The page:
OPINION: How the Coronavirus is Going to Expose our Society

How COVID-19 is Going to Expose how our Society is set up to Fail

What the cell of the virus looks like

What the cell of the virus looks like

Katherine Conner, Staff Writer

The COVID-19 epidemic has spread throughout multiple countries. Businesses and factories have had to shut down. Stocks have been falling for weeks now and they have had to shut the stocks down for 15 minutes multiple times now. Schools around the world have been closed. Countries around the globe are testing people by the thousands for this dangerous virus. America, however, can’t be named as one of the countries.

Politicians, celebrities, social media influencers and even teams in the NBA have been tested for COVID 19 when they haven’t shown any symptoms of the virus. As the list of celebrities being tested grows, so do the questions about whether they are getting access to these rare tests when other citizens, who are showing symptoms, are not. Some of these high profiled people say that they are feeling ill and had good reason to be tested. Other people argue that those who were found to be infected and then isolated themselves provided a good example to the public.

According to the New York Times, Mayor Bill de Blaiso of New York, in a post on Twitter, chided the Brooklyn Nets, which managed to arrange tests for its entire roster. Four were positive, with one exhibiting symptoms.

“We wish them for a speedy recovery,” de Blasio wrote. “But, with all due respect, an entire NBA team should NOT get tested for COVID 19 while there are critically ill patients waiting to be tested. Tests should not be for the wealthy, but for the sick.”

In areas of the country where the virus has been slow to appear, people have been able to obtain tests easily. But, in New York, California, Washington State, and Massachusetts, where the virus is spreading rapidly, it’s hard to get tested with all the high demand and low supply.

For example, in New Rochelle, a community north of Manhattan where the virus has spread, a sick mother was told she couldn’t be tested because she hadn’t been to a global “hot spot.” In Boston, an employee at Biogen, a tech company where many dozens of people have tested positive after a conference, was turned away because he didn’t have symptoms. On Twitter, the hashtag #CDCWontTestMe has been circulating for weeks.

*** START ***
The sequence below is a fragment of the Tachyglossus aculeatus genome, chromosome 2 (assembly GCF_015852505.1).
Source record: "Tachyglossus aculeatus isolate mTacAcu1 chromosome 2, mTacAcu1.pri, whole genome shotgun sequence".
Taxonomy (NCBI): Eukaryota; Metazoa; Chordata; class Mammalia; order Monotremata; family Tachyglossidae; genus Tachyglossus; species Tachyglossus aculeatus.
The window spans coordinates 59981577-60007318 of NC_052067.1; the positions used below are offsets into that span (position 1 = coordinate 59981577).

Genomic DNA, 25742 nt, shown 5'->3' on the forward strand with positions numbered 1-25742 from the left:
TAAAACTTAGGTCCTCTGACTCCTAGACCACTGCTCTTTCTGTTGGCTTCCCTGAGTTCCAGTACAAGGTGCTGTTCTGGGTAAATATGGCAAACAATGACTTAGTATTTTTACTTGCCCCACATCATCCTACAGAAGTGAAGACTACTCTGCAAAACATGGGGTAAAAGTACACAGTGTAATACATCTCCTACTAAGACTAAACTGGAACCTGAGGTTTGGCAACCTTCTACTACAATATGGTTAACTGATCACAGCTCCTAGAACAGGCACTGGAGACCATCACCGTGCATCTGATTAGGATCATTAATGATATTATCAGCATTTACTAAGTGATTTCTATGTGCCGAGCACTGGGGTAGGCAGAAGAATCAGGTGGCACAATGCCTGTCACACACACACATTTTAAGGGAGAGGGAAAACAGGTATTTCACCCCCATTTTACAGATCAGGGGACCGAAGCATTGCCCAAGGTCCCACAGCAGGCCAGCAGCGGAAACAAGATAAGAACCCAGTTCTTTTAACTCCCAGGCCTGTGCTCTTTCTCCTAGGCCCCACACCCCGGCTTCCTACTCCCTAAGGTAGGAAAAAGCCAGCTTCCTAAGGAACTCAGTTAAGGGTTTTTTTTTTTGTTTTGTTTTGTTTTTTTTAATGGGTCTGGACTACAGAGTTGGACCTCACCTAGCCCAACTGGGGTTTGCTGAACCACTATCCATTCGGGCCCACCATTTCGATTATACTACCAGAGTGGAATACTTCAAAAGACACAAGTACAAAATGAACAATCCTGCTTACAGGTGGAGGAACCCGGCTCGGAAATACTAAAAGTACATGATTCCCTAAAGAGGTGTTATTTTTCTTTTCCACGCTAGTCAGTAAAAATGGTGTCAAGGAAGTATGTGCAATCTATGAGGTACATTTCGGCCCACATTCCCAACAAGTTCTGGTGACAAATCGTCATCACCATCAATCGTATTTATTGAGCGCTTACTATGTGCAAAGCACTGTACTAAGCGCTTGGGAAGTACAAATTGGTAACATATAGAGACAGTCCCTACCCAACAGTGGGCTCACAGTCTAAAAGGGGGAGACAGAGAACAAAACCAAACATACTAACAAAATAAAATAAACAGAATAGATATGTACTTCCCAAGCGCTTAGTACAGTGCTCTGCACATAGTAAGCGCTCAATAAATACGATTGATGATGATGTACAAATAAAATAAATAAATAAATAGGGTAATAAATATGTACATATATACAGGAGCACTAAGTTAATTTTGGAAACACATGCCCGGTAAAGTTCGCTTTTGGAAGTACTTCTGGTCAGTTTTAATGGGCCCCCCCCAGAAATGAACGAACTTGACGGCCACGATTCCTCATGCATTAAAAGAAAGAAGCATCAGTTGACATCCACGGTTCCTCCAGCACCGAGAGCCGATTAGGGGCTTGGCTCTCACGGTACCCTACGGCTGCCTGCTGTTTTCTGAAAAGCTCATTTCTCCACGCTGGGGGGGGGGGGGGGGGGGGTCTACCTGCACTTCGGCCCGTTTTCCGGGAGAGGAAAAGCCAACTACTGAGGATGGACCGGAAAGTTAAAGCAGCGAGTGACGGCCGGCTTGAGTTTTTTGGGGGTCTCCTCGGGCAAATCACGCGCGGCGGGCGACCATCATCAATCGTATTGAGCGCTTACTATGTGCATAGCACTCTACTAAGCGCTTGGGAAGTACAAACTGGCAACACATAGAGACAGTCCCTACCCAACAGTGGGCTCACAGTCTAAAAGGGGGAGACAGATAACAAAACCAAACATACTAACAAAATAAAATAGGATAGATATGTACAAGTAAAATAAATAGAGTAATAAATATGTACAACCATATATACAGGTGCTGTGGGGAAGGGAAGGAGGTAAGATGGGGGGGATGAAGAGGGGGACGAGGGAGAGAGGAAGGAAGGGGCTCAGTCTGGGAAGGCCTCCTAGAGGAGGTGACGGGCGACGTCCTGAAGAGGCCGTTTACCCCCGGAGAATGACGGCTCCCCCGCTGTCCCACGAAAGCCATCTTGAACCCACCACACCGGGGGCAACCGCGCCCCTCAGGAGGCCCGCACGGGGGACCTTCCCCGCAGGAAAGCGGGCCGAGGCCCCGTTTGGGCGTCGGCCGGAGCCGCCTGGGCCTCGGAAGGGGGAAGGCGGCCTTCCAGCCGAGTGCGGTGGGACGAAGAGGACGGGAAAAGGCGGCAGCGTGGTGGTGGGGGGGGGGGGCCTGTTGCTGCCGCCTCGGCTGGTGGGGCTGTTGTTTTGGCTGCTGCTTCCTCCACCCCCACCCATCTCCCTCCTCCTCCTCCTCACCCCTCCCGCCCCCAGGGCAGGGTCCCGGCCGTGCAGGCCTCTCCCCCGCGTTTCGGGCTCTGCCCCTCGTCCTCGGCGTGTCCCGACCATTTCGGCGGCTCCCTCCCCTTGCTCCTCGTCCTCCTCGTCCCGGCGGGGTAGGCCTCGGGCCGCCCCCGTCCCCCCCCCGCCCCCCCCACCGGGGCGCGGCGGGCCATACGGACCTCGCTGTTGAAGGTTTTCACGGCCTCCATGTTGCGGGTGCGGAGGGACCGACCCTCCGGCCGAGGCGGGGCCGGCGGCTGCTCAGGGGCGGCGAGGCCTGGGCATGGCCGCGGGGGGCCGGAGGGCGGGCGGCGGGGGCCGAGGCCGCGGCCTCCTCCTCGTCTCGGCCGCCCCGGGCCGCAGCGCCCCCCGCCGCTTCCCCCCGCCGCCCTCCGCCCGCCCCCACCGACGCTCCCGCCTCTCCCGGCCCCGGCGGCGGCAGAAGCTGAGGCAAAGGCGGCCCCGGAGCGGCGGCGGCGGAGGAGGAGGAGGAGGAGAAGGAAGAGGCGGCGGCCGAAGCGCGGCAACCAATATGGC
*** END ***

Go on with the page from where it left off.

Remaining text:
In terms of schools cancelations, children in  low-income households are losing access to free meals at school. According to CNN, the USDA is working to extend some free meal services and several non-profits are helping fill the gap. Meanwhile, food banks across the US are gearing up for increased need. Feeding America has set up a COVID-19 Response Fund to support its network of 200 food banks nationwide. The group is also setting up more mobile, “drive-through” distribution points and taking care to ensure that vulnerable populations, like those who are experiencing homelessness, have access to food and hygiene.

The top infectious disease expert in the U.S, Dr. Anthony Fauci, told NBC’s “The Today Show” he thinks Americans will have to stay home and continue to social distance for several weeks, according to CNN.

“If you look at the trajectory of the curves of outbreaks in other areas, it’s at least going to be several weeks,” Fauci said on Friday, March 13.

“I cannot see that all of a sudden, next week or two weeks from now, it’s going to be over. I don’t think there’s a chance of that, I think it’s going to be several weeks.” 

Savannah Guthrie, a reporter for “The Today Show”, asked Fauci if President Trump should invoke the Defense Production Act, and Fauci said the president “is very serious about doing everything we could possibly do.” Guthrie asked if doctors are going to craft stores to make their own medical equipment is considered the worst case scenario.

“Obviously we are in a difficult situation and we should be doing everything we can do to mitigate that.” Fauci responded. According to the CDC, there have been 68,440 cases reported and 994 deaths.